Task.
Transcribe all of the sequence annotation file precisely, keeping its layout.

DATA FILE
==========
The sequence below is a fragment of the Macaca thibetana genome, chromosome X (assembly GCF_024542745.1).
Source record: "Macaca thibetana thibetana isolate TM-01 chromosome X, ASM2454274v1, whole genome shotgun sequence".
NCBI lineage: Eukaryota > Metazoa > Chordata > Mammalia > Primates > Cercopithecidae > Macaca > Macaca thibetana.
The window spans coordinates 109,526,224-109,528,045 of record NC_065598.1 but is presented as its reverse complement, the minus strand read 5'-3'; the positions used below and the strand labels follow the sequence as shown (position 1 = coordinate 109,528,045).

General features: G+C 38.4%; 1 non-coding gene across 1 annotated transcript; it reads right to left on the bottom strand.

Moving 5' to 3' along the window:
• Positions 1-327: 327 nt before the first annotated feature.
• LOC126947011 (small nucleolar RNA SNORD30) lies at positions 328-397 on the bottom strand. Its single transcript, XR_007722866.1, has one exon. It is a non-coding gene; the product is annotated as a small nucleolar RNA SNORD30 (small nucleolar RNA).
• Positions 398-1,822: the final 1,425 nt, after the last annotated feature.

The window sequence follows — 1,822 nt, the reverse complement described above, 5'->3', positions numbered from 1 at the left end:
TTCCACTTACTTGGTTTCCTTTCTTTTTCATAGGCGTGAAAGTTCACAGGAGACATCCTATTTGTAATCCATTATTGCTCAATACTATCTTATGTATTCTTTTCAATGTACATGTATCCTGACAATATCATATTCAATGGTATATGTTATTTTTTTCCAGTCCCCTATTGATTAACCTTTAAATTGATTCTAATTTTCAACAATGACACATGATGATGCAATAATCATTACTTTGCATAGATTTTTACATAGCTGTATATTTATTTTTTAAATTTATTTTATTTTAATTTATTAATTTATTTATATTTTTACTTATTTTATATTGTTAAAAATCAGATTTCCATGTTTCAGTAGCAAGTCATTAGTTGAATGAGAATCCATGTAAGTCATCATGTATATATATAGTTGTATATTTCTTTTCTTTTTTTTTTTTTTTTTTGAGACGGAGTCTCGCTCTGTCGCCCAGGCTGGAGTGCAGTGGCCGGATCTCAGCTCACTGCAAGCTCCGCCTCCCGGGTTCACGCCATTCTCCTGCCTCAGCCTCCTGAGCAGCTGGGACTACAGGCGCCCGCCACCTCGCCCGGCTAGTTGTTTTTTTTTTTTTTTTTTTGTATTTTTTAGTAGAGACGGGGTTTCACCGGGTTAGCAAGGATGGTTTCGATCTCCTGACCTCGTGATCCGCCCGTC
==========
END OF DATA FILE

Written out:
The sequence below is a fragment of the Macaca thibetana genome, chromosome X (assembly GCF_024542745.1).
Source record: "Macaca thibetana thibetana isolate TM-01 chromosome X, ASM2454274v1, whole genome shotgun sequence".
NCBI lineage: Eukaryota > Metazoa > Chordata > Mammalia > Primates > Cercopithecidae > Macaca > Macaca thibetana.
The window spans coordinates 109,526,224-109,528,045 of record NC_065598.1 but is presented as its reverse complement, the minus strand read 5'-3'; the positions used below and the strand labels follow the sequence as shown (position 1 = coordinate 109,528,045).

General features: G+C 38.4%; 1 non-coding gene across 1 annotated transcript; it reads right to left on the bottom strand.

Moving 5' to 3' along the window:
• Positions 1-327: 327 nt before the first annotated feature.
• LOC126947011 (small nucleolar RNA SNORD30) lies at positions 328-397 on the bottom strand. Its single transcript, XR_007722866.1, has one exon. It is a non-coding gene; the product is annotated as a small nucleolar RNA SNORD30 (small nucleolar RNA).
• Positions 398-1,822: the final 1,425 nt, after the last annotated feature.

The window sequence follows — 1,822 nt, the reverse complement described above, 5'->3', positions numbered from 1 at the left end:
TTCCACTTACTTGGTTTCCTTTCTTTTTCATAGGCGTGAAAGTTCACAGGAGACATCCTATTTGTAATCCATTATTGCTCAATACTATCTTATGTATTCTTTTCAATGTACATGTATCCTGACAATATCATATTCAATGGTATATGTTATTTTTTTCCAGTCCCCTATTGATTAACCTTTAAATTGATTCTAATTTTCAACAATGACACATGATGATGCAATAATCATTACTTTGCATAGATTTTTACATAGCTGTATATTTATTTTTTAAATTTATTTTATTTTAATTTATTAATTTATTTATATTTTTACTTATTTTATATTGTTAAAAATCAGATTTCCATGTTTCAGTAGCAAGTCATTAGTTGAATGAGAATCCATGTAAGTCATCATGTATATATATAGTTGTATATTTCTTTTCTTTTTTTTTTTTTTTTTTGAGACGGAGTCTCGCTCTGTCGCCCAGGCTGGAGTGCAGTGGCCGGATCTCAGCTCACTGCAAGCTCCGCCTCCCGGGTTCACGCCATTCTCCTGCCTCAGCCTCCTGAGCAGCTGGGACTACAGGCGCCCGCCACCTCGCCCGGCTAGTTGTTTTTTTTTTTTTTTTTTTGTATTTTTTAGTAGAGACGGGGTTTCACCGGGTTAGCAAGGATGGTTTCGATCTCCTGACCTCGTGATCCGCCCGTC